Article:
Orienteering Course Levels

How do I choose a course? What do all the course colors mean?

Short Answer:

White: Beginner Course 1.5-3km Easy
Yellow: Beginner Course, Longer than White 2.5-4km Easy
Orange: Intermediate Course, Medium length 4-7km Moderate
Green: Advanced course, Medium length 4-7km Hard
Red: Advanced course, Long length 6-10km Hard

Keep in mind that we offer Beginner Instruction at most of our meets. Even if you don’t have any map and compass experience whatsoever, we can teach you the basics to get you started on one of the beginner courses.


Long Answer:

This information first appeared as an article by Karen Dennis in the “Beginners’ Clinic” section in the June 1995 issue of “Orienteering North America”. ONA is available by subscription and is also available as a free benefit of membership in with Orienteering USA. Karen Dennis is an experienced orienteer, course setter, and mapper.

This is a description of the orienteering course levels and the skills required to do each one — ordered from easiest to hardest. This list is to help you decide which orienteering course to select. Above all, remember that orienteering is intended to be fun. Choose the course which challenges your current skill level but is still easy enough to be fun for you.


White Course — for the beginner

Choose this novice course if you are just beginning to orienteer and have had little or no experience. The White course is usually suitable for kids.

Before starting you should know:

  • how to interpret map symbols and colors (legend).
  • how to orient the map to North using a compass and/or land features.
  • what the basic objectives and rules of orienteering competition are.
  • what to do when hopelessly lost (i.e., how to use a “safety bearing”).

This course is designed to introduce you to, and give you experience in:

  • following land features (“handrails” such as trails, roads and streams).
  • learning to relate the map to features on the ground.
  • judging the distance between control locations.
  • gaining self-confidence in map reading.


Yellow Course — for the experienced beginner

Choose this beginner course if you have had some experience with orienteering and are quite comfortable with the White beginner course, or you have done some hiking using topographical maps.

The Yellow course is usually suitable for kids and adult beginners.

Before starting you should know:

  • everything listed for the white course above.
  • how to read contour lines.
  • how to select and follow a “handrail”.
  • how to select and use an “attack point”.
  • how to interpret a scale and judge rough distance.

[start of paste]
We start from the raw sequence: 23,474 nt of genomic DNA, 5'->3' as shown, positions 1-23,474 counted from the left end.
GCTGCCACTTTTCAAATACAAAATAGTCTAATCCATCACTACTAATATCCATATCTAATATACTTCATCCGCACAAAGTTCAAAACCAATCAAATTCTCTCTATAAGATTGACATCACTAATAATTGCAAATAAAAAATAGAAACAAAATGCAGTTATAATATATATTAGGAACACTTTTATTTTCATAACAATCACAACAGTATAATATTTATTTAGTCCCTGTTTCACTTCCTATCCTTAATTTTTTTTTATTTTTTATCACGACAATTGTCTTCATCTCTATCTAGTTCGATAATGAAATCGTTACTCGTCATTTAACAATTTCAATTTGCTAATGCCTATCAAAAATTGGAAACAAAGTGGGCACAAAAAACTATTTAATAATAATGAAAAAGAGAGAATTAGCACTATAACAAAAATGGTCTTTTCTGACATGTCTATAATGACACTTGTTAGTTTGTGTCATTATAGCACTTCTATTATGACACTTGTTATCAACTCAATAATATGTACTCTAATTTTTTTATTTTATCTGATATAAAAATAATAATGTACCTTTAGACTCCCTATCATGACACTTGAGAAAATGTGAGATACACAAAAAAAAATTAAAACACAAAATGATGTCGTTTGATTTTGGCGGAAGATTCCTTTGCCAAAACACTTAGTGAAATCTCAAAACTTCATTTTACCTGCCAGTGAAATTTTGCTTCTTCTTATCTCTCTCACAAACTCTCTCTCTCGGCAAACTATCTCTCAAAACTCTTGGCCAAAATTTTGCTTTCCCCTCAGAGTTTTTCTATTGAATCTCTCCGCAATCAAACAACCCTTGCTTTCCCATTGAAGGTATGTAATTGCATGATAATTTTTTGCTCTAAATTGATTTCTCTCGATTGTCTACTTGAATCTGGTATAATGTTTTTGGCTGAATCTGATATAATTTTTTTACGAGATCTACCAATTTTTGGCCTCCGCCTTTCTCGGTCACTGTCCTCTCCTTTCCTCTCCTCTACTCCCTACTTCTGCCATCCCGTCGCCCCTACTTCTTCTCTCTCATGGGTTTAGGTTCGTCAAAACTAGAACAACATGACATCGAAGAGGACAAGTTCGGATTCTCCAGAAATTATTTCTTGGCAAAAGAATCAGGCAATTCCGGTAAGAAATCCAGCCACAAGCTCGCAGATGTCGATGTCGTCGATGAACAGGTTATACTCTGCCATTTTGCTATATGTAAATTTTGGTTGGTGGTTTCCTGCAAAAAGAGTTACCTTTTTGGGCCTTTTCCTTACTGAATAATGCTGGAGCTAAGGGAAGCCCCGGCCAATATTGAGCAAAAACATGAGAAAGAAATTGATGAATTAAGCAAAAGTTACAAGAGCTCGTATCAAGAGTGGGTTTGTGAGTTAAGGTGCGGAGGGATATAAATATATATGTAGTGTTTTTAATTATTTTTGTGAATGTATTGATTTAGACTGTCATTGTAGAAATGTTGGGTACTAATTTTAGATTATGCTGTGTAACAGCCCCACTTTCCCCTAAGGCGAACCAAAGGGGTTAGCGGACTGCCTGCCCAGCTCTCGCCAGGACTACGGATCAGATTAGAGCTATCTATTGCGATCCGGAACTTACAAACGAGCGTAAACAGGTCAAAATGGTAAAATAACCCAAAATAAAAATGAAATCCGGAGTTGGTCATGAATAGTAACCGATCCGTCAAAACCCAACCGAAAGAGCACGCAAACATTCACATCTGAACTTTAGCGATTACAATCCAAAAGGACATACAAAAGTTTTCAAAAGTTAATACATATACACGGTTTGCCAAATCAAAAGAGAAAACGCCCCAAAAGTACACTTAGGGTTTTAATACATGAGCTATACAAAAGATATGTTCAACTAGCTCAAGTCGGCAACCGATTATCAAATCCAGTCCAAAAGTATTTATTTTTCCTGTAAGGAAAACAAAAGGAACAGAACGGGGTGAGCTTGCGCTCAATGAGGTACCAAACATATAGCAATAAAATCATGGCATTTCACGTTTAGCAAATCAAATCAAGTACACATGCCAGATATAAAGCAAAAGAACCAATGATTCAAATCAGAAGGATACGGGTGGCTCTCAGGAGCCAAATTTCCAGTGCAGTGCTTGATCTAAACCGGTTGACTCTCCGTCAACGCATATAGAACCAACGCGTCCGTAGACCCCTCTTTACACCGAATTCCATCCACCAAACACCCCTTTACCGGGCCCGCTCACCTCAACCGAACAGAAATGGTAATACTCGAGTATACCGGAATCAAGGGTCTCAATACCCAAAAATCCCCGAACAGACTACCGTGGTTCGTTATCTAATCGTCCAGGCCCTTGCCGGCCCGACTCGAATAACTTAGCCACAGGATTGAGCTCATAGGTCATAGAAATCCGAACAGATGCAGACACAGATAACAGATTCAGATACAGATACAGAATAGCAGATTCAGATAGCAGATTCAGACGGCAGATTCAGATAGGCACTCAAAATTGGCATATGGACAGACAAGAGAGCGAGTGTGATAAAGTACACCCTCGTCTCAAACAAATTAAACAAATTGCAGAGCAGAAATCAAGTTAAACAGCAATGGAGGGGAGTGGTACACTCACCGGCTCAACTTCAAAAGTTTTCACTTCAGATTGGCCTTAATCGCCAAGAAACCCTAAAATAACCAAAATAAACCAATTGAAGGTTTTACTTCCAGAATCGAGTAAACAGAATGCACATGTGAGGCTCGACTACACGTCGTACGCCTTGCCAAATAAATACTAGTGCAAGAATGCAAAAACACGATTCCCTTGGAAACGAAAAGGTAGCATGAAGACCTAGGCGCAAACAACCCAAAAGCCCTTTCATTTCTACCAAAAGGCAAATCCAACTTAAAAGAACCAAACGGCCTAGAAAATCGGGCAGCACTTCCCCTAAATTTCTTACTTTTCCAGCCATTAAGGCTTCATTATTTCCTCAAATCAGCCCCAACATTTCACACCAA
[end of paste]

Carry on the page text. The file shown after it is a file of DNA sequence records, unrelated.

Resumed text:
• how to take a rough compass bearing.
  • how to select a route choice (safer vs. shorter).
  • how to “recover” from an error by backtracking to your last known point.

This course is designed to introduce you to, and give you experience in:

  • following handrails to an attack point (rather than to the control).
  • taking a bearing from the attack point to the control.
  • judging fine distance between the attack point and the control.
  • selecting between simple route choices.
  • recognizing “collecting features” and “catching features”.
  • reading and interpreting contours.
  • recovering using attack points and maps features.


Orange Course — for the intermediate orienteer

Choose this intermediate course if you are moderately experienced with orienteering, you have mastered the White course, and have done a few Yellow courses very comfortably.

Before starting you should know:

  • everything listed for the White and Yellow courses.
  • how to navigate with or without a “handrail”.
  • how to select and use “collecting features” and “catching features”.
  • how to “aim off”.
  • how to “simplify” a map.
  • how to follow a compass bearing.
  • how to recognize and avoid “parallel errors”.
  • how to read IOF control descriptions.

This course is designed to introduce you to, and give you experience in:

  • how to navigate cross-country with confidence.
  • how to make route choices (according to your personal strengths and weaknesses).
  • recovering from “parallel errors” and other mistakes.
  • fine map reading while traveling.
  • visualization of contours.
  • judging physical challenges and pacing yourself.


Green Course — medium-distance course for the advanced orienteer

Choose this competitive-level course if you are an experienced orienteer and have done several Orange courses with confidence.

Before starting you should know:

  • everything listed for the other courses.
  • how to “pace count”.
  • advanced techniques such as attacking from above, contouring, thumbing your map, red light, yellow light, green light.
  • how to evaluate your own physical and orienteering skills.
  • extensive recovery techniques.

This course is designed to give you experience in:

  • pacing yourself (physically).
  • recognizing the challenges presented to you by the course setter.
  • perfecting your orienteering skills.
  • discrimination of mapping details.


Red Course — longer course for the advanced orienteer

The Red course has the same degree of technical difficulty as Green; but varies only in the length of the course and in the physical challenge.